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Shark, Apple. Apple, Shark

Jump, Apple, jump!

In one of these great moves in marketing history, Apple has decided not to support UIs written in C or C++ in 64-bit apps. Adobe CS4 is going to be greatly delayed on the Macintosh because of it, if the people who need CS4 (which is likely to include the most of the entertainment industry) even bother with Macs any more. Way to go, Apple!

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To fill in a bit with my comment below, you can use C++ with the objective-C apis - i've done this frequently.

Honestly, up until the announcement about carbon-64 with leopard (and then apple's subsequent removal of it), I had assumed that carbon wasn't ever going to get a true 64 bit port.

(I'll leave out my rants on all the hate that I recently have for C++, courtesy of working on a project that exposes me to more of the underbelly of C++ than I ever wished to have :)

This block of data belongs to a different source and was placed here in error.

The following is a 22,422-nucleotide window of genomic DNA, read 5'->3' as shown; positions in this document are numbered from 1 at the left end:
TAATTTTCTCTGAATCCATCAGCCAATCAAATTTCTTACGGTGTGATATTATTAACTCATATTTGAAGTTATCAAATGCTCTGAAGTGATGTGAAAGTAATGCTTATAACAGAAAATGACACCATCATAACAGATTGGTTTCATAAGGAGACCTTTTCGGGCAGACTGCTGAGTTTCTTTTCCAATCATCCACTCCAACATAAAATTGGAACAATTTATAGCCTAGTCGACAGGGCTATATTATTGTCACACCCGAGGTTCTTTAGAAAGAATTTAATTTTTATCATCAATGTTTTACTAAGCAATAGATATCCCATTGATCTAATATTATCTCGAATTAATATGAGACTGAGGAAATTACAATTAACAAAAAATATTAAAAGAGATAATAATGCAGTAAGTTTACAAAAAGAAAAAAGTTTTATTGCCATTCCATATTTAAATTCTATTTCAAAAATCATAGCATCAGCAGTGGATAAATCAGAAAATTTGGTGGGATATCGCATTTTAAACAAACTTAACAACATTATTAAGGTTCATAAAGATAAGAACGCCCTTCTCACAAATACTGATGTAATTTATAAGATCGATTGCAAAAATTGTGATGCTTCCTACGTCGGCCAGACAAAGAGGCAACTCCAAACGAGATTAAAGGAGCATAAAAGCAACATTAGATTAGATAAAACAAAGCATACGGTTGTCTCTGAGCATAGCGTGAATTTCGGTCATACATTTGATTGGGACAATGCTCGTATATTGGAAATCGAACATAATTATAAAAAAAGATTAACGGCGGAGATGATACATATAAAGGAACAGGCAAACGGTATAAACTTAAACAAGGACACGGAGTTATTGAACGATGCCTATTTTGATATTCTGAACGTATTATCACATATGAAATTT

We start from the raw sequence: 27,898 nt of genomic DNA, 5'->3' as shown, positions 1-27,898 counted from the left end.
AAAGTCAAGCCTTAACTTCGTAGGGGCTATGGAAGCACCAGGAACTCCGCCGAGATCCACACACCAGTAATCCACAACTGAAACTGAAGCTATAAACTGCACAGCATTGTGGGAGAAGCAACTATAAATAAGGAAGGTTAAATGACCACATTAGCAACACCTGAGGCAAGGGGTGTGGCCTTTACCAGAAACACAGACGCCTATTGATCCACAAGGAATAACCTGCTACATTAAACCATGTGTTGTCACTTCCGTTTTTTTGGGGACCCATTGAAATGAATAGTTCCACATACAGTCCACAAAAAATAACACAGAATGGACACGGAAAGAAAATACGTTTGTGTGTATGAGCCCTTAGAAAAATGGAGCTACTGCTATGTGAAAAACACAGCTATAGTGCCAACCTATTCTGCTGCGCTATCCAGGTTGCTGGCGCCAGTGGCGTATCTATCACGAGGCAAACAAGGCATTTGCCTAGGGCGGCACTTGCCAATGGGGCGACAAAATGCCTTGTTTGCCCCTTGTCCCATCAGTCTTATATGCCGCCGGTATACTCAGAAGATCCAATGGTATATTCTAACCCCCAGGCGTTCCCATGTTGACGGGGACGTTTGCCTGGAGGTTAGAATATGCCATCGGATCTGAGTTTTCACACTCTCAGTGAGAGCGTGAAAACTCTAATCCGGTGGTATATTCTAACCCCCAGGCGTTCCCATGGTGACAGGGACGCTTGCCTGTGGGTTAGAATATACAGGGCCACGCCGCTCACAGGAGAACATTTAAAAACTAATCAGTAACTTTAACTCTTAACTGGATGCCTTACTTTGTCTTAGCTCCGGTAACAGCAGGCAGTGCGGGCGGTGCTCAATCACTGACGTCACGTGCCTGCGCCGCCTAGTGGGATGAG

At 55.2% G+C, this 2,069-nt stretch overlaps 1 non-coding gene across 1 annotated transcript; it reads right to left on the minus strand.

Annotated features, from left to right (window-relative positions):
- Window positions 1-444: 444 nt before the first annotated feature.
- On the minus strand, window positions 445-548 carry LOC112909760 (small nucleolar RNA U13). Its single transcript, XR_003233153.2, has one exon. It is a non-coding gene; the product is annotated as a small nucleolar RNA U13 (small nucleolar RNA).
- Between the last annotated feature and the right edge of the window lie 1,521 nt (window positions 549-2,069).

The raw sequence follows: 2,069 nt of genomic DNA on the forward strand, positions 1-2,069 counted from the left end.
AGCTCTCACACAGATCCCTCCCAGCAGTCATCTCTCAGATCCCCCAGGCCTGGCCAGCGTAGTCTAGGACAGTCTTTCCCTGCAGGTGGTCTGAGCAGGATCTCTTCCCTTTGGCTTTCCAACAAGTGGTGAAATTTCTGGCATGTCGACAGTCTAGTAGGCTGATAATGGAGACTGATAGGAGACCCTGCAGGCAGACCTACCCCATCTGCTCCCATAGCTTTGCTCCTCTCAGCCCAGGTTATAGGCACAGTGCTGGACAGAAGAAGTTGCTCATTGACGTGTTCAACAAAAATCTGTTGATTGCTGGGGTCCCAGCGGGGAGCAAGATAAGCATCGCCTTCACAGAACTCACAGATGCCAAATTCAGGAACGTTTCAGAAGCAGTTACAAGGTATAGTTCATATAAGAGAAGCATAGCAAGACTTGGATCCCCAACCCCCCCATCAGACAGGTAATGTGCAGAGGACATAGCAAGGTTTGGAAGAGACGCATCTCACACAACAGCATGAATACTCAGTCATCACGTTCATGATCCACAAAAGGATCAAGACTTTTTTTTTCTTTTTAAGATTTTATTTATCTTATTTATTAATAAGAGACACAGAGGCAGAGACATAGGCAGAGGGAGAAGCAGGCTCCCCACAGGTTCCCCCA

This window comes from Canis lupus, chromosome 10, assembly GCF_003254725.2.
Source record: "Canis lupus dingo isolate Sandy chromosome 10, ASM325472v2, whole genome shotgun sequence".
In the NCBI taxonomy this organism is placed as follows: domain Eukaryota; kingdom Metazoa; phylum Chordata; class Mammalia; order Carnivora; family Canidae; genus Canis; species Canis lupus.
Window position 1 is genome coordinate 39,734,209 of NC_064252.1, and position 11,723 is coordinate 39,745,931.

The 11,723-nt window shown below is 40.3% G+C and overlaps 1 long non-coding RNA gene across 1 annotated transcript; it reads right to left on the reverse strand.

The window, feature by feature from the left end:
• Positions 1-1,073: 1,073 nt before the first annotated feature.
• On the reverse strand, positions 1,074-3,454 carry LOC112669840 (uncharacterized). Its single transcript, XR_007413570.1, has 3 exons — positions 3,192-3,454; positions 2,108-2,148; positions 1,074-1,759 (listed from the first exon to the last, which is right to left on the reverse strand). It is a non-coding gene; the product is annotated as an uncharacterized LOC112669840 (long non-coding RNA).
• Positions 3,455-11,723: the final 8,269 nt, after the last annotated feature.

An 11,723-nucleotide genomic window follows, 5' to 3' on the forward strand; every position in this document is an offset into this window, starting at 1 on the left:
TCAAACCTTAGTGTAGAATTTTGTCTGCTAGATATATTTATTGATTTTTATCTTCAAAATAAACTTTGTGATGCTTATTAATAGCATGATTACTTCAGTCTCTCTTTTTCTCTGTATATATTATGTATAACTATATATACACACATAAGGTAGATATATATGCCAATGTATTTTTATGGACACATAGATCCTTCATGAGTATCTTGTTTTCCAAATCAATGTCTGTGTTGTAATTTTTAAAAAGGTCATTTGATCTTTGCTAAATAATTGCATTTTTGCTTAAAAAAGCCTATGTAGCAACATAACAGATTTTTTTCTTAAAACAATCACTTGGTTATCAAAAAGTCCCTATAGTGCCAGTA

Oh, C++ can be a pain and Carbon is creaky. But C++ is cross-platform, standardized pain and I wonder about the performance of Objective-C at the high end. For myself, Apple Objective-C is almost as much proprietary as C#, and I've decided I don't want to spend the year to learn it well; at my age, a year away from productive work--and on a proprietary tool!--doesn't make a lot of sense. And maybe I can finesse the problem--I am not primarily a software engineer any more and in my view we overuse compiled languages any way. But it doesn't make a lot of sense for Adobe, either, with their teams and their big C++ codebase. We're talking at least a man-century of work, probably more. Adobe is big enough in the entertainment and graphic arts industry to make a decision to for Windows stick, so why spend the resources? Especially when Autodesk, their well-heeled competition in that field, isn't going to?

This has all happened twice before, I think--Steve Jobs makes decisions based on power he doesn't have and Apple nearly goes under. They're not going under again, I think--the iPod and similar technologies will last at least a generation. But I expect they are going to be left behind in commercial three-dimensional modeling software, animation software, and lighting software, tangential now to my own field. I wonder what the people at McNeel (Rhino) are planning on doing; the next time I see them I'll have to ask.

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